Belfast Telegraph

Privacy plea for suicide inquests

Inquests into suicide deaths should be held in private, a leading charity has said.

The suicide prevention and bereavement organisation Console has called on the Government to remove the legal requirement for a public hearing into every death to make matters less traumatic and intrusive for grieving families.

Charity founder Paul Kelly marked World Suicide Prevention Day by calling for radical reform of the coroner's courts to replicate the system in Northern Ireland and Scotland where an inquest is only held in open court if it is in the public interest.

Mr Kelly said a decision not to hold a public hearing can be made if authorities such as the police and coroner agree privately that a death was by suicide.

"Families bereaved by suicide have gone through one of the most devastating events possible, and in many ways they can feel as if they are on being put on trial at a public inquest," said Mr Kelly.

"Traumatised families can be asked to give evidence, suicide notes can be made public and family members can be questioned about last conversations and the deceased's state of mind.

"Deeply private information about drugs or alcohol in the deceased's system, or if they had a row with someone before ending their life, can all be discussed in a public forum with the media in attendance.

"This is a deeply intrusive system, and one that should not exist as we face up to the reality that over 475 families this year will have to face this, sometimes unnecessary, trauma."

Official figures show 475 people died by suicide in Ireland last year.

However, debate has developed around the recording of statistics and questions have been asked about whether the figures are complete and how the high number of single vehicle road accidents which have caused deaths are classified.

Ireland has the fourth highest rate of suicide in Europe among the 15-24 age group.

Mr Kelly made the call for reforms to the inquest system and operation of coroner's courts at a conference in Croke Park to mark World Suicide Prevention Day.

Kathleen Lynch, junior minister in the Department of Health responsible for mental health, said the Government is very concerned about the high level of deaths in this area.

The minister said she was not certain suicide deaths are going under-reported.

The conference was also hearing discussions on whether young people are facing unique challenges not seen by other generations and the need for them to be educated in how to deal with emotional issues described as the "golden thread" running through problems such as alcohol and drug addiction, cyber bullying and self-harm.

Mr Kelly claimed the current system of inquests adds to the stigma and can prolong the family's grieving process unnecessarily and he called for a more sensitive approach and a non-adversarial system.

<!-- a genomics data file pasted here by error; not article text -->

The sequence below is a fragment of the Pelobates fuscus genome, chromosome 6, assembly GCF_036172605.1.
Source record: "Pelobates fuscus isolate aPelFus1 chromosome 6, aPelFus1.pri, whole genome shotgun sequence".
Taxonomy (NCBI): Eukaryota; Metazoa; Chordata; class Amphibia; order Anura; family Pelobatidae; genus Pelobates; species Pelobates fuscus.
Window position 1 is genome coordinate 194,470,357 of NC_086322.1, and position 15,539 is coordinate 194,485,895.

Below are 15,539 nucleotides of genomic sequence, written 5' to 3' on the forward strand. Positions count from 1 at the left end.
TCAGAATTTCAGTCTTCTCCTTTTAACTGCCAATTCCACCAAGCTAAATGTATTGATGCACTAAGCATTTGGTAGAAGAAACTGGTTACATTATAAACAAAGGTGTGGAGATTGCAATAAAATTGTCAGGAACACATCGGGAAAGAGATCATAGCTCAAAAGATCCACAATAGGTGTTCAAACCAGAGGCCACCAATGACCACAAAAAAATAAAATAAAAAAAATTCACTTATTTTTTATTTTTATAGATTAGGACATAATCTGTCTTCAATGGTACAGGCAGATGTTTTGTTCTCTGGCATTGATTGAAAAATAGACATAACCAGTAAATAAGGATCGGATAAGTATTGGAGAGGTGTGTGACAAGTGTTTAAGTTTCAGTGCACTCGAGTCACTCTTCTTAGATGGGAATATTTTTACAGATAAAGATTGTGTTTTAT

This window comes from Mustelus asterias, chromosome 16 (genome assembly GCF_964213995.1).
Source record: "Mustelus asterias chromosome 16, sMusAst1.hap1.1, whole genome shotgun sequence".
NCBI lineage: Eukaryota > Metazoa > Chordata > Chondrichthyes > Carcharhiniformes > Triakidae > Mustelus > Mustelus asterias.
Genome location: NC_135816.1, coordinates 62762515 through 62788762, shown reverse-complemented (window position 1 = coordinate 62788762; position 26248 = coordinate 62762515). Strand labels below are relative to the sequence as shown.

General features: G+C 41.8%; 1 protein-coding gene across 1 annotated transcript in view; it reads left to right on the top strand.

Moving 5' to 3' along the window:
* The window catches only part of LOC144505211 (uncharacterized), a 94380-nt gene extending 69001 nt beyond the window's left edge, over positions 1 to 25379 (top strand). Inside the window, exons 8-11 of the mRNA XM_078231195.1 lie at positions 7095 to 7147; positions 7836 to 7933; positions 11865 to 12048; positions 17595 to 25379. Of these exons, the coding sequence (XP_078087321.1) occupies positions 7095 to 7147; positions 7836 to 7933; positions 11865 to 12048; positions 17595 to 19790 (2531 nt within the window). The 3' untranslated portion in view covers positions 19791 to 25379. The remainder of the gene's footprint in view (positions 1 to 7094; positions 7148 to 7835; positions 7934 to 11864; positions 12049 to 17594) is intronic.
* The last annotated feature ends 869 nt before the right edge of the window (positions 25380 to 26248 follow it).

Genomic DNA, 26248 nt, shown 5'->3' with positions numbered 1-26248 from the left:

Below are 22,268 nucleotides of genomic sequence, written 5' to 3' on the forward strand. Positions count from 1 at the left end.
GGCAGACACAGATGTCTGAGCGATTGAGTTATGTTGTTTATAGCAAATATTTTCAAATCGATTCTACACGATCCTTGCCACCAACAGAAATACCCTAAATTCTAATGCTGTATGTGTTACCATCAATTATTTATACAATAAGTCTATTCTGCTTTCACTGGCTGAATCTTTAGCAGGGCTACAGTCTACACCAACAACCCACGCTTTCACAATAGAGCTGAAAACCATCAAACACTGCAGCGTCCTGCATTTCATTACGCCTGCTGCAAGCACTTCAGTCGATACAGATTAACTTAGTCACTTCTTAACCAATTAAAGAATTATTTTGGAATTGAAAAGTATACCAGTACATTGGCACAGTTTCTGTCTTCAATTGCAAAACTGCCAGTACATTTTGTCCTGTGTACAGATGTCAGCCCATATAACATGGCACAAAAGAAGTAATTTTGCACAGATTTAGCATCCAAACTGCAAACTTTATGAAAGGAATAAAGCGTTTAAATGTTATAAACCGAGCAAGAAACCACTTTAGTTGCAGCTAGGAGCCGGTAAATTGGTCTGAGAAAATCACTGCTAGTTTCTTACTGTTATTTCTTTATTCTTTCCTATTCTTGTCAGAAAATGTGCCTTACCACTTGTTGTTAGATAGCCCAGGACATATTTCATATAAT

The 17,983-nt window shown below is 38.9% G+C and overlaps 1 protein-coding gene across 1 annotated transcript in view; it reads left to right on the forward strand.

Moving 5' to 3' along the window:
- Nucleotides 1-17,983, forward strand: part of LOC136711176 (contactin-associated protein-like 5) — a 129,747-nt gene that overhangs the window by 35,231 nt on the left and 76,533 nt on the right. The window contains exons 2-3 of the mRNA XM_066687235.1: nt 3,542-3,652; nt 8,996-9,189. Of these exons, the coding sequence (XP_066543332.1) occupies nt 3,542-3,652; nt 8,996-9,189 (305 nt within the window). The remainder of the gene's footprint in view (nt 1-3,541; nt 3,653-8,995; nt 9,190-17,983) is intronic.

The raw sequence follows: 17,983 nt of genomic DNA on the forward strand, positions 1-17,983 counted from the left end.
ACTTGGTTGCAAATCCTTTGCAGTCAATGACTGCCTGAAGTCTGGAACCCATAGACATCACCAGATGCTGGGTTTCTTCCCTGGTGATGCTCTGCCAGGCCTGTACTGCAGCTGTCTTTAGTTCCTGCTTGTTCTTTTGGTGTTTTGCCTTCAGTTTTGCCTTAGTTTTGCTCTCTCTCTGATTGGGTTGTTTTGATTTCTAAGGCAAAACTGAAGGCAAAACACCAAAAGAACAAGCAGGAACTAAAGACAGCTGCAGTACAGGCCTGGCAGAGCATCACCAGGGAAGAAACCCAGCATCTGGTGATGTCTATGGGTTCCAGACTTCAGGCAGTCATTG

"Suicide and other sudden and unnatural deaths have to be investigated but the dignity and privacy of the family must be at the core of these proceedings," he said.

"Public inquests can have a trial-like aspect which harks back to the days before suicide was decriminalised in 1993.

"Families do not have to undergo such public scrutiny when someone dies of cancer and we feel that the individual private and personal circumstances surrounding deaths by suicide are not necessarily a matter of public interest.

"Another problem is that families may not get the opportunity to grieve properly because they are on tenterhooks waiting for an inquest which could take up to a year.

"They think the inquest is going to give them answers about their loved one's death when its actual role is to establish the facts and reach a medical conclusion."

Research from the St Patrick's University Hospital, Dublin was also discussed at the conference which showed stigma associated with suicide and mental health issues is extremely damaging.

The hospital found a fifth of those surveyed believe people with mental health problems are below average intelligence.

It also revealed two thirds would be reluctant to hire someone with a history of mental illness, believing them to be unreliable and 30% go as far as to say they would not accept someone with a mental health problem as a close friend.

Some 40% of people surveyed said seeking help for a mental health problem is a sign of personal failure.

Dan Neville, Fine Gael TD and president of the Irish Association of Suicidology, the stigma is often subtle, extremely damaging and deeply ingrained in Irish society.

"Stigma is extremely hurtful, causes prejudice, excludes and marginalises people, and, above all, it stops people giving help and being supportive. It also stops families and those suffering from seeking help," he said.

"Authorities and NGOs face a real challenge in raising awareness about all of the facts surrounding mental ill health and suicide. A deeper understanding of the real issues surrounding it will reduce the stigma and increase awareness of those seeking help."

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